In contrast, CCA 202204007 looks to guidance under IRC Sections 6045 and 448(d)(2) to inform the broad interpretation of “services” in the field of brokerage services under IRC Section 1202(e)(3)(A). This is also the first IRS ruling or advice on IRC Section 1202 that acknowledges the existence of the IRC Section 199A regulations, which provide a far more detailed definition of disqualified businesses than those found in either IRC Section 6045 or 448. While many have wondered if the Service would look to leverage those regulations for purposes of IRC Section 1202, CCA 202204007 seems to foreclose that possibility by distinguishing the two provisions based on policy considerations.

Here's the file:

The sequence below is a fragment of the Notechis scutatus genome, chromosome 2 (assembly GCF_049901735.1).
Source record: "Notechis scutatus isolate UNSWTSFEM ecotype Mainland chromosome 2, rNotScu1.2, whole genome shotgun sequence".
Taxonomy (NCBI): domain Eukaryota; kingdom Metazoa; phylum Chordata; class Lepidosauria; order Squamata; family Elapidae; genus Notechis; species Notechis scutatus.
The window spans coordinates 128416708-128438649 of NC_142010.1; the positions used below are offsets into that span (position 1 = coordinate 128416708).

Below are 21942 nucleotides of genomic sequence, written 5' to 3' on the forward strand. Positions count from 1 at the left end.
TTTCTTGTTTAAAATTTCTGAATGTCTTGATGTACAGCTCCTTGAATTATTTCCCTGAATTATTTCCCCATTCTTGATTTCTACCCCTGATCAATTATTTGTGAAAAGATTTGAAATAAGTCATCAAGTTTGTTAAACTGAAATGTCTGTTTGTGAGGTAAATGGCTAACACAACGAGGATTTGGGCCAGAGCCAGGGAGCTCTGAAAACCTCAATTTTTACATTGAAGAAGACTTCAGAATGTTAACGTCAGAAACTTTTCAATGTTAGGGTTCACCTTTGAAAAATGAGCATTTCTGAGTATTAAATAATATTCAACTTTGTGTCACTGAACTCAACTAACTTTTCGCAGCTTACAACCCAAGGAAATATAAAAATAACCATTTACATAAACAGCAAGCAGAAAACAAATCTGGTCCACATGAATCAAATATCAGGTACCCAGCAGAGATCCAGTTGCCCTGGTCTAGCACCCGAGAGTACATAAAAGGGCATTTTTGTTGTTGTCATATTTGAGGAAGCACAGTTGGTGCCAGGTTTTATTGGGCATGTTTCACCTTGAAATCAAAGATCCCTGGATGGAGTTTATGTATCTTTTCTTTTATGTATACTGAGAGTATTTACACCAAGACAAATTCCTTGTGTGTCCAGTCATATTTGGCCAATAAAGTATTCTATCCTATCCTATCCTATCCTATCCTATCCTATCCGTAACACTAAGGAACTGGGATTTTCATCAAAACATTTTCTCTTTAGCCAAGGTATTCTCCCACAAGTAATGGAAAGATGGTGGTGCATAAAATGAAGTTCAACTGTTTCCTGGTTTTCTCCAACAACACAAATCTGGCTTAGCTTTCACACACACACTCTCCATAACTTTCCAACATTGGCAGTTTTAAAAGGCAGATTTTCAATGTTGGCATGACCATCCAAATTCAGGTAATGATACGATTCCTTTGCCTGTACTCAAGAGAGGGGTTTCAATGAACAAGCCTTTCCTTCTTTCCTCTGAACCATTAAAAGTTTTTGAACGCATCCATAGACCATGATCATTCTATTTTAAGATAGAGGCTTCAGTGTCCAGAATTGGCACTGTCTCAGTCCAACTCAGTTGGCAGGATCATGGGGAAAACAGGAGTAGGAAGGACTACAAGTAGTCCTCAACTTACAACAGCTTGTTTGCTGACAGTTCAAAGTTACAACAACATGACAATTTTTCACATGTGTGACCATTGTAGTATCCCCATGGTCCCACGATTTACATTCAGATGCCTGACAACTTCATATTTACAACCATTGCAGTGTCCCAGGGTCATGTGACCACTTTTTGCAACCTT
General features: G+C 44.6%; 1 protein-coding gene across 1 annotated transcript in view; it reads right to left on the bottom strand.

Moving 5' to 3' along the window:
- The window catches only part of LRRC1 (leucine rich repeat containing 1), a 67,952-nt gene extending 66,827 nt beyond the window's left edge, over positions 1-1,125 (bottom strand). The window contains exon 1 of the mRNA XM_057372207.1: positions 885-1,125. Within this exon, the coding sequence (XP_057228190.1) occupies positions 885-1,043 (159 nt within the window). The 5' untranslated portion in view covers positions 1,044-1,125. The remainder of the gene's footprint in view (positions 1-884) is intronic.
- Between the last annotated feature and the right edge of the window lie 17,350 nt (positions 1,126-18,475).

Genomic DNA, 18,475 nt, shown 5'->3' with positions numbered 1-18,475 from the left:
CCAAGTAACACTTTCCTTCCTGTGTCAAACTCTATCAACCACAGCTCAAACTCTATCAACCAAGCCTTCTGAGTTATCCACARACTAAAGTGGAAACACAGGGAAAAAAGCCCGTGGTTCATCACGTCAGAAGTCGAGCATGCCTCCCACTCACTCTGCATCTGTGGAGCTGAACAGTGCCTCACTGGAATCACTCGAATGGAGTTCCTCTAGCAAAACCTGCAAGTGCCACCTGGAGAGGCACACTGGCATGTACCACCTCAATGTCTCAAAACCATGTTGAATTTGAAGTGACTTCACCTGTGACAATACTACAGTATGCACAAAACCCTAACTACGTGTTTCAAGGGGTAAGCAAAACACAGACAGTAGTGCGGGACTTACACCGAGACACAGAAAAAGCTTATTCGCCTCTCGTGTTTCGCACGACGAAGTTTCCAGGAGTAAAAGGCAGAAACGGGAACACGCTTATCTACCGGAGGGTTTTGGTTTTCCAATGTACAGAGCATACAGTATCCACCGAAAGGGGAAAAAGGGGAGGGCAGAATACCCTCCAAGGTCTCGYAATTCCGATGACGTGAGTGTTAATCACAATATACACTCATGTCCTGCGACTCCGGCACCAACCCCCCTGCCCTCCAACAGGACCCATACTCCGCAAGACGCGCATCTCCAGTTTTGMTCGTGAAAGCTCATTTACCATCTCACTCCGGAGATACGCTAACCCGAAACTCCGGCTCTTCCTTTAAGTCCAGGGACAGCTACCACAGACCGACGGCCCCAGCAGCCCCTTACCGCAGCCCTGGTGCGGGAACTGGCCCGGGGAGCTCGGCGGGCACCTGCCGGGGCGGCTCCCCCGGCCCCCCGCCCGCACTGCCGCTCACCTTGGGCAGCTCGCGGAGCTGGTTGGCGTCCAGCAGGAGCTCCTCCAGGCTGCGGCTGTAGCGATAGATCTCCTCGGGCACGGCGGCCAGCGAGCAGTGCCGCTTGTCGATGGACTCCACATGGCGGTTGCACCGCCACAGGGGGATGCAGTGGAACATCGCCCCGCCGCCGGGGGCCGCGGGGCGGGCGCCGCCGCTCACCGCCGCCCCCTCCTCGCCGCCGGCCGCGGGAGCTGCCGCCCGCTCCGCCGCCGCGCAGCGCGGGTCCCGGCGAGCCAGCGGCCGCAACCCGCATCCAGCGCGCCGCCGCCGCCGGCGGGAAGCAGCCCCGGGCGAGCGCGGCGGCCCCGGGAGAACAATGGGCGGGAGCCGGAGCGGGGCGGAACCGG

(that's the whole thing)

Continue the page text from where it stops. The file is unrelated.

Just months after issuing a favorable PLR on the definition of “brokerage services” for purposes of IRC Section 1202, the Service has reversed course with the broad interpretation of the term in CCA 202204007. This apparent shift in the Service’s position could stem from the different circumstances under which the CCA and the PLR were created. As part of the taxpayer’s audit, CCA 202204007 would have been generated unilaterally by the exam agent and IRS Office of Chief Counsel. In contrast, the taxpayer requesting a ruling in PLR 202114002 would have had more input into the description of facts and the ability to discuss the legal analysis with the Service before it issued the ruling.